Wednesday, September 30, 2020
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Artist: Andrew Pekler (@)
Title: Tristes Tropiques
Format: LP
Label: Faitiche (@)
Rated: *****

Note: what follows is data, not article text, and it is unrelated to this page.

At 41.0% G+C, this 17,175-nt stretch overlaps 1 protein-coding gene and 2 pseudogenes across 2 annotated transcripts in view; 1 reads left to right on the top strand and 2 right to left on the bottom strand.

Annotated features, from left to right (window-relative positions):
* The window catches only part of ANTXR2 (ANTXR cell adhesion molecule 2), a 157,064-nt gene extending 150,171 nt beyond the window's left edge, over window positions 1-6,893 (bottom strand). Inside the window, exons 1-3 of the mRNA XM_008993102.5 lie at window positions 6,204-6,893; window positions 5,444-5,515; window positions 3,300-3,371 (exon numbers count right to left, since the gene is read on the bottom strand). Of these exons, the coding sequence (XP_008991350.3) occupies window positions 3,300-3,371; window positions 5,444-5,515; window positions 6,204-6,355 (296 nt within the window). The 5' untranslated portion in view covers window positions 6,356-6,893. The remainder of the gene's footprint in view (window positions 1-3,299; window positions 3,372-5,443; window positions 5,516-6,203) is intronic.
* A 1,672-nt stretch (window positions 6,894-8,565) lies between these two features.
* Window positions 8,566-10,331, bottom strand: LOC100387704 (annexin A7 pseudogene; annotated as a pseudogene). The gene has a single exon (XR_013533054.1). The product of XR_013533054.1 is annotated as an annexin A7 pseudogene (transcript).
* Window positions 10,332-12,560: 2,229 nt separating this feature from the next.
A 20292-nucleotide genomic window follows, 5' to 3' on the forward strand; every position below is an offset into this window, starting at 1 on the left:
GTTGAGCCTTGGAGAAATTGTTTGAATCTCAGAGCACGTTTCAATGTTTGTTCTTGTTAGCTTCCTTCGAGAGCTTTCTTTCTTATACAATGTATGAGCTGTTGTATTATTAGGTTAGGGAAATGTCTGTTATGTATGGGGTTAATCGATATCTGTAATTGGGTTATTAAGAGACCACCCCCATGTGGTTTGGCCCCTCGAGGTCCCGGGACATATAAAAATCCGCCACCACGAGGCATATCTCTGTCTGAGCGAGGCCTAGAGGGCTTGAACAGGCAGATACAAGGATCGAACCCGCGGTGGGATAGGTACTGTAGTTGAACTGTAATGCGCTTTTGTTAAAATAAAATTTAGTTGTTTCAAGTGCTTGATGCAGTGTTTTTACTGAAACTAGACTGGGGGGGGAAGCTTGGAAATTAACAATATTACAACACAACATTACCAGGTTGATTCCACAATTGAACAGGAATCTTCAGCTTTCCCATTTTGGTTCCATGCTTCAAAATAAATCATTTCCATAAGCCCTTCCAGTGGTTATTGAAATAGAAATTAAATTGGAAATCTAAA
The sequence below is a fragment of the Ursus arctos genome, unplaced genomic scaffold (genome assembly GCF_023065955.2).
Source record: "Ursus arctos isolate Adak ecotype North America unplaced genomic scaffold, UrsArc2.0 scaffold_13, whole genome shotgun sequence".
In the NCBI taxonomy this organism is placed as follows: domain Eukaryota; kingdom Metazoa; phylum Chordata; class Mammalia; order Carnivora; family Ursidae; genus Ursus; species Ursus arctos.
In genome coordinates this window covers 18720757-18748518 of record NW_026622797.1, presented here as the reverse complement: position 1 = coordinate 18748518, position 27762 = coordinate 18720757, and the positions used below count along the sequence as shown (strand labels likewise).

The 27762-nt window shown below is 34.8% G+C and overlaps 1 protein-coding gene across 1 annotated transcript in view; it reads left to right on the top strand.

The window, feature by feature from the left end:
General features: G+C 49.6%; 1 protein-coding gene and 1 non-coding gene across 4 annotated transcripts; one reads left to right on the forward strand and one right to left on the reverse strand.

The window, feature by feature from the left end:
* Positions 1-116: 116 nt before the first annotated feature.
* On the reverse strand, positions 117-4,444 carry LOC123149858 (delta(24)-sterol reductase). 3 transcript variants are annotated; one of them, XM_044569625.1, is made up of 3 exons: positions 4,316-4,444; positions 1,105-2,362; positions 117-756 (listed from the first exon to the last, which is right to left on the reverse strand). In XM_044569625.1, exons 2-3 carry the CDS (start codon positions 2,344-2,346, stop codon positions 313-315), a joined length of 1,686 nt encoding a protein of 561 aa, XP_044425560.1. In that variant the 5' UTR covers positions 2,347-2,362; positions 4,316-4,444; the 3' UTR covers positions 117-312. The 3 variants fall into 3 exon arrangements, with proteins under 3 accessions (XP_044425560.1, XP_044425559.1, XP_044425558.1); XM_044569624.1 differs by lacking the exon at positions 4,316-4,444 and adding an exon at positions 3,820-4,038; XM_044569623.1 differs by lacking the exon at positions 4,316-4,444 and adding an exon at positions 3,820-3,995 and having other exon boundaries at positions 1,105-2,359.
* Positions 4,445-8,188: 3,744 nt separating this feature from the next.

One of those artists I appreciated a lot when they started their discography that I had no news about is Andrew Pekler. I admit I still like listening to its debut "Station To Station" (2002), the debut he signed for ~scape, the label by Stefan Beltke (better known as Pole) through which my ears firstly met Jan Jelinek's sound as well. It's pretty nice to see Andrew's return on Jan's imprint Faitiche many years after I got reached by their sonorities almost at the same time, even if Andrew's signature for Faitiche already appeared as the director of "Sonne = Blackbox", the amazing collection of stuff by Ursula Bogner, an unknown German pharmacist, musician and housewife, whose fantastic music was published posthumously after Jan met his son by chance (don't understate a John Doe delivering your letters or the flyers of some poisoning new BBQ or pizza parlors, as you should expect the unexpected by pretty unknown people...). An explanatory interview to Andrew by Jan got attached to the introduction and within the booklet of this release, whose main interesting aspect is the way by which Andrew declensed the concept of 'exotica' - an 'umbrella' label to define the style that begun spreading in the late 50ies by the integration of exotic elements, which was mostly related to that "ersatz tropicalism" that persuaded many composers to combine lush orchestration and instruments from Far East, Oceania, Polynesia or Hawaii. A quotation by French anthropologist and structuralist philosopher Claude Levi-Strauss's 'Tristes tropiques' - a multidisciplinary essay/memoir, embodying the 'detached vision' of tropical places (mostly Brasil in this travelogue) by an anthropologist searching connection between seemingly distant cultures - is the framework of Andrew's sonic artifact: "For mile after mile the same melodic phrase rose up in my memory. I simply couldn’t get free of it. Each time it had a new fascination for me. Initially imprecise in outline, it seemed to become more and more intricately woven, as if to conceal from the listener how eventually it would end. The weaving and reweaving became so complicated that one wondered how it could be unravelled; and then suddenly one note would resolve the whole problem, and the solution would seem yet more audacious than the procedures which had preceded, called for, and made possible its arrival; when it was heard, all that had gone before took on new meaning, and the quest, which had seemed arbitrary, was seen to have prepared the way for this undreamed-of solution. Was that what travel meant? An exploration of the deserts of memory, rather than those around me?". Andrew seems to push the boundaries of this detachment by a bizarre and very nice choice: besides reviewing the genre by micro-electronic patterns, chirping tunes and sonic hooks that sound tropical, the eight tracks (some of them actually group different tracks together) got often grasped by totally fake field recordings so that it seems to render the funhouse mirror-like artificiality of that exotic distorted vision without substantially altering its inner fascination. In Andrew's words: "As a listener and as a musician, exotica music of the 1950s and 60s has always been a constant reference point and inspiration. And perhaps my listening has been ‘ruined’ by exotica, but as I have dug deeper into ethnographic archives of ‘traditional’ music, I’ve come to the realization that all recordings that evoke, allude to, or ostensibly document other musical forms have a similar effect on my imagination: I am most intrigued when I perceive some coincidentally familiar element within the foreign (a tuned percussion recital from Malawi that immediately brings to mind Steve Reichian minimalism or the Burundian female vocal duet that sounds uncannily like a cut-up tape experiment, etc.). I suppose this album is an attempt to recreate the same kind of listening experience as what I’ve described, just with the electronic means that I have at hand". The "sadness" (if we have to quote album title) of Andrew's tropicalism could be something closer to the awareness of a justifiably depressed clerk after a trip in some 'wild' place after the impact against the common rites of its ordinary "life".


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